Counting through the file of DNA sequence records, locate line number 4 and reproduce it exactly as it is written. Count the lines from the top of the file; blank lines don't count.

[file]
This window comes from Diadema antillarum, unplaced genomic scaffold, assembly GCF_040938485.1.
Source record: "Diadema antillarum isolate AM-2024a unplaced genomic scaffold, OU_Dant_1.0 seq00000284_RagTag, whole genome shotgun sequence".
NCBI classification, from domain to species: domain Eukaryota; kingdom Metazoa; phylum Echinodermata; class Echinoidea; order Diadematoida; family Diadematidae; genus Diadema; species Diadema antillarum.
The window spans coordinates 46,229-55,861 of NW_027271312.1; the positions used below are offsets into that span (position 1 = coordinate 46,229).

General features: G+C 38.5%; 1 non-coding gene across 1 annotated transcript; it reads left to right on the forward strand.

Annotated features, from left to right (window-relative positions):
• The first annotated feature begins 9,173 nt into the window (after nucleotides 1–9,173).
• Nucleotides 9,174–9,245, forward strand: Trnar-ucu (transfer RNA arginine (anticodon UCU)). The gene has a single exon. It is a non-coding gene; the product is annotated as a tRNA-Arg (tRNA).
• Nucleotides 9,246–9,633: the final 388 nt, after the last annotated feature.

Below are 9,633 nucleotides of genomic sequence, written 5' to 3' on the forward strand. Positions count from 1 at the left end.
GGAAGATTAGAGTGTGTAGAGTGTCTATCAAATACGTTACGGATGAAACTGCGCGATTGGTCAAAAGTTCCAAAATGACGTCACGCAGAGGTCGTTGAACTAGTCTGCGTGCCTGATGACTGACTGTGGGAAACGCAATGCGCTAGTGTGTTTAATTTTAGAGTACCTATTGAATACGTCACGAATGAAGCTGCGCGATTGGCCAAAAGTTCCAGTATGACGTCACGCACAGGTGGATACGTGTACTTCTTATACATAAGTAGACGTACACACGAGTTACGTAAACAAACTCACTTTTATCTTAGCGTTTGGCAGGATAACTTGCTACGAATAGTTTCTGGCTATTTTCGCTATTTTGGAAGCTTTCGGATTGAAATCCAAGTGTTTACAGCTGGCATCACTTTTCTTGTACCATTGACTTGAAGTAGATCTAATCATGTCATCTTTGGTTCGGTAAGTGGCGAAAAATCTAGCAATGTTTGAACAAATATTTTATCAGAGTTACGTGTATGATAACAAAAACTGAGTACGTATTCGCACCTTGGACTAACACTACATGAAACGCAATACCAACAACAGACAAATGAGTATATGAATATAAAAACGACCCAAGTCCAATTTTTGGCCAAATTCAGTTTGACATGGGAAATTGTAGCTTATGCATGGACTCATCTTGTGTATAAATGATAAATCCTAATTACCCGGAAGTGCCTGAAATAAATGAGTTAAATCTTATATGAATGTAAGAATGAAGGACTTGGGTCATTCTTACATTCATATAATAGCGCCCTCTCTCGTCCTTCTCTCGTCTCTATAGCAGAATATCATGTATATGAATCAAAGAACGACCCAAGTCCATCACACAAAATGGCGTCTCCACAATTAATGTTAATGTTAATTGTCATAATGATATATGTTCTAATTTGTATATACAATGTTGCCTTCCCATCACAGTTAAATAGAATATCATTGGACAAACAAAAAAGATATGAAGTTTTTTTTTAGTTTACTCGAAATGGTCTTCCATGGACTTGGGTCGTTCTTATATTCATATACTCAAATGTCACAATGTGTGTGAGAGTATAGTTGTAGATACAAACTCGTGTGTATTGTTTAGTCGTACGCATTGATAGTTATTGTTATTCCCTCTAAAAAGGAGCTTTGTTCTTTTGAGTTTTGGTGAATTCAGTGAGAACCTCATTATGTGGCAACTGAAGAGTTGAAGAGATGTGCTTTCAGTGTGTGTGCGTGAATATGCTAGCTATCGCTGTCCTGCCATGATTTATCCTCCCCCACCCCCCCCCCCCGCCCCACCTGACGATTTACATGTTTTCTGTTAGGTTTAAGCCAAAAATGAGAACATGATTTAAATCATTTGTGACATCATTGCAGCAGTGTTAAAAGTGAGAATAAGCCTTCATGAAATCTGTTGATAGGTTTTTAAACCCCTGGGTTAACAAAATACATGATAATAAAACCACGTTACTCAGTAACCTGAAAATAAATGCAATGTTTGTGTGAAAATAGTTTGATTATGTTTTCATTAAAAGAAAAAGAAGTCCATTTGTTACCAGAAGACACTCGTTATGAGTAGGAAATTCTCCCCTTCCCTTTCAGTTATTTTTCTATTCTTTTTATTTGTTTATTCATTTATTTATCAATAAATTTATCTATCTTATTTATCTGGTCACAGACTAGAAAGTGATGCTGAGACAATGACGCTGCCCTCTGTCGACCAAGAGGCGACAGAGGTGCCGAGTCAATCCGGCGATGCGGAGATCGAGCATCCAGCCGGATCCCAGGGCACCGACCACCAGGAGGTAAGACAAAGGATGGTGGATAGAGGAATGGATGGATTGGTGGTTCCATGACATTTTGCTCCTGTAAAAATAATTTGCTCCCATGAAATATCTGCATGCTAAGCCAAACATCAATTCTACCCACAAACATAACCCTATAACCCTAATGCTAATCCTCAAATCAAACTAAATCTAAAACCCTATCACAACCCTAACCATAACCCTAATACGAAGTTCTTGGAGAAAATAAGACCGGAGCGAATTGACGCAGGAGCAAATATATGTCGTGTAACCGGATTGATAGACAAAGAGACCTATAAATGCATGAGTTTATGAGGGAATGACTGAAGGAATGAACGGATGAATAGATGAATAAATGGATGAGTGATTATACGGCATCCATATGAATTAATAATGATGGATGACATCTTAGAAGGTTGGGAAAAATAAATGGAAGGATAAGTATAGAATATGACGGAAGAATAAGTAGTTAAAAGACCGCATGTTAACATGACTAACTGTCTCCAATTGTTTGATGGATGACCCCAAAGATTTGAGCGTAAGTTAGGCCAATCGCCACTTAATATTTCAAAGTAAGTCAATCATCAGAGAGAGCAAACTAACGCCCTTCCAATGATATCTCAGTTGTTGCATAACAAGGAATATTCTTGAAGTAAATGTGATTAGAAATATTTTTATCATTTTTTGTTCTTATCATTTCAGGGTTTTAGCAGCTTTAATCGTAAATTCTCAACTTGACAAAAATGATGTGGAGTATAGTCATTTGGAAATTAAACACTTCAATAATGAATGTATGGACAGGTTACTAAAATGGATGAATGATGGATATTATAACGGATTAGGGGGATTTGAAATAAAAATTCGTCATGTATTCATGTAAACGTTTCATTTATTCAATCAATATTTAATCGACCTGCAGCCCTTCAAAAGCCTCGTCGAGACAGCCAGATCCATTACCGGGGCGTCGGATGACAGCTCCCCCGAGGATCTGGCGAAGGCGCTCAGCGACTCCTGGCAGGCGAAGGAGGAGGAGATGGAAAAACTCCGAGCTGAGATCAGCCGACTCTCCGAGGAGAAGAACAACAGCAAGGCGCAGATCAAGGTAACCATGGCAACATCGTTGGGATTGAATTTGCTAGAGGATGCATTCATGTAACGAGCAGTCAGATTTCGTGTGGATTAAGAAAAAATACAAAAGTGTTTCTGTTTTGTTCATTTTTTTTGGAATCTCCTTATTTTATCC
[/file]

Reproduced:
The window spans coordinates 46,229-55,861 of NW_027271312.1; the positions used below are offsets into that span (position 1 = coordinate 46,229).